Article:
Tennis 2023: Emma Raducanu in tears as injury derails Australian Open campaign

British star Emma Raducanu is out of the ASB Classic – and in the worst way possible.

Raducanu was forced to retire from her second round match with Viktoria Kuzmova due to injury.

Playing on the indoor courts at Stanley street, due to the rain disruptions, the 2021 US Open champion twisted her left ankle at the start of the third set.

She stopped for extended treatment – and had her foot strapped – but was unable to complete the next point, before walking to the net to concede, in tears.

Before that the world No 78 had started brilliantly, taking the first set 6-0, as she dropped only four points on serve and managed three breaks.

But qualifier Kuzmova came back into the match, edging the second set 7-5, though both players had their chances.

It’s a potentially serious issue for Raducanu ahead of the Australian Open and a blow for the tournament, given she was a major drawcard and filled the stands for her first round match on Tuesday.

It may also raise some questions, as the courts inside the dome at the ASB Tennis Centre are not up to the same level as centre court.

Meanwhile, Coco Gauff is on the march in Auckland – and the ASB Classic top seed will take some stopping.

The world No 7 was highly impressive in a straight sets win over former Australian Open champion Sofia Kenin, prevailing 6-4, 6-4 in 84 minutes.

Kenin is showing signs of getting back to her form that saw her reach two major finals and can be a tricky opponent.

But Gauff gave her few openings, raising her levels when she needed to, with more clean winners (35-27) and almost half the number of unforced errors.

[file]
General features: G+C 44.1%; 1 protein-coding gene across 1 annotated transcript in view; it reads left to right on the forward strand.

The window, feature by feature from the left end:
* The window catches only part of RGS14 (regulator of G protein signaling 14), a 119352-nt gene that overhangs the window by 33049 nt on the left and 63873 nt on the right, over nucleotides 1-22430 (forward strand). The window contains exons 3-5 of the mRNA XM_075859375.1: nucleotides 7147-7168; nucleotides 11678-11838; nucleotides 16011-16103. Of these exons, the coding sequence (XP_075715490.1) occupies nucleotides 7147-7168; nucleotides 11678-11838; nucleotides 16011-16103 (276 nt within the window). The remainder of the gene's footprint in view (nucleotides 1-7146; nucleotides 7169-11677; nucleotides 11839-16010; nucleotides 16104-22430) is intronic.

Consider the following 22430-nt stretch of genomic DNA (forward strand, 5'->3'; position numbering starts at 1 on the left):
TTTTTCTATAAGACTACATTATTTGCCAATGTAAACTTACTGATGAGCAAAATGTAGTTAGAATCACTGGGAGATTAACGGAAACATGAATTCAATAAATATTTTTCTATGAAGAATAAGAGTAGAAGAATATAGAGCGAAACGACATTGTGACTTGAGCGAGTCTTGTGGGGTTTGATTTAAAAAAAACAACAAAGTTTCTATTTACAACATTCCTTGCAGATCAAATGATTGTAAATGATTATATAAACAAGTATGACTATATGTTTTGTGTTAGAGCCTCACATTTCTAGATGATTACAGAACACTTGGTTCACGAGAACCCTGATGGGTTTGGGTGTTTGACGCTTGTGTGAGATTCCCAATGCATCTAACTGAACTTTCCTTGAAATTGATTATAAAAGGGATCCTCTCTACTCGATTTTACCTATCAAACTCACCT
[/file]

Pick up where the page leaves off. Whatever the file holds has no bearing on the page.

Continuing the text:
The 18-year-old has seemed in a good space since she arrived in Auckland and admitted this performance was a boost.

“The level of the match gives me a lot of confidence regardless of the win or loss,” said Gauff. “It wasn’t an easy match. Watching Sofia play the last couple tournaments at the end of the year, this is some of the best tennis she’s played in a while.”

With the rain disruptions, Gauff had a trying day, as the first scheduled match didn’t finish until after 7pm. She returned to the hotel for a nap, and then faced another wait.

“The tough part was just deciding when to eat or not,” said Gauff. “So I didn’t end up eating before the match. I just had lunch at 12.

“[But] I’m happy that I’m here and doing the things I love and I’m happy that the worst part of my day is waiting to play a match. I’m very thankful and blessed in the life that I live. So I don’t really complain about it.”

Gauff also had to adjust to the faster courts inside and playing in front of no spectators.

But she tends to take everything in her stride and has a maturity beyond her years.

“The match is a match,” said Gauff. “I don’t care if it’s indoor, outdoor. In Australia, you probably might have to play with the roof. Who knows? It’s the best preparation when you have to adjust quickly and adjust to circumstances that you don’t want to be in.”

This story first appeared in the New Zealand Herald and was republished with permission.

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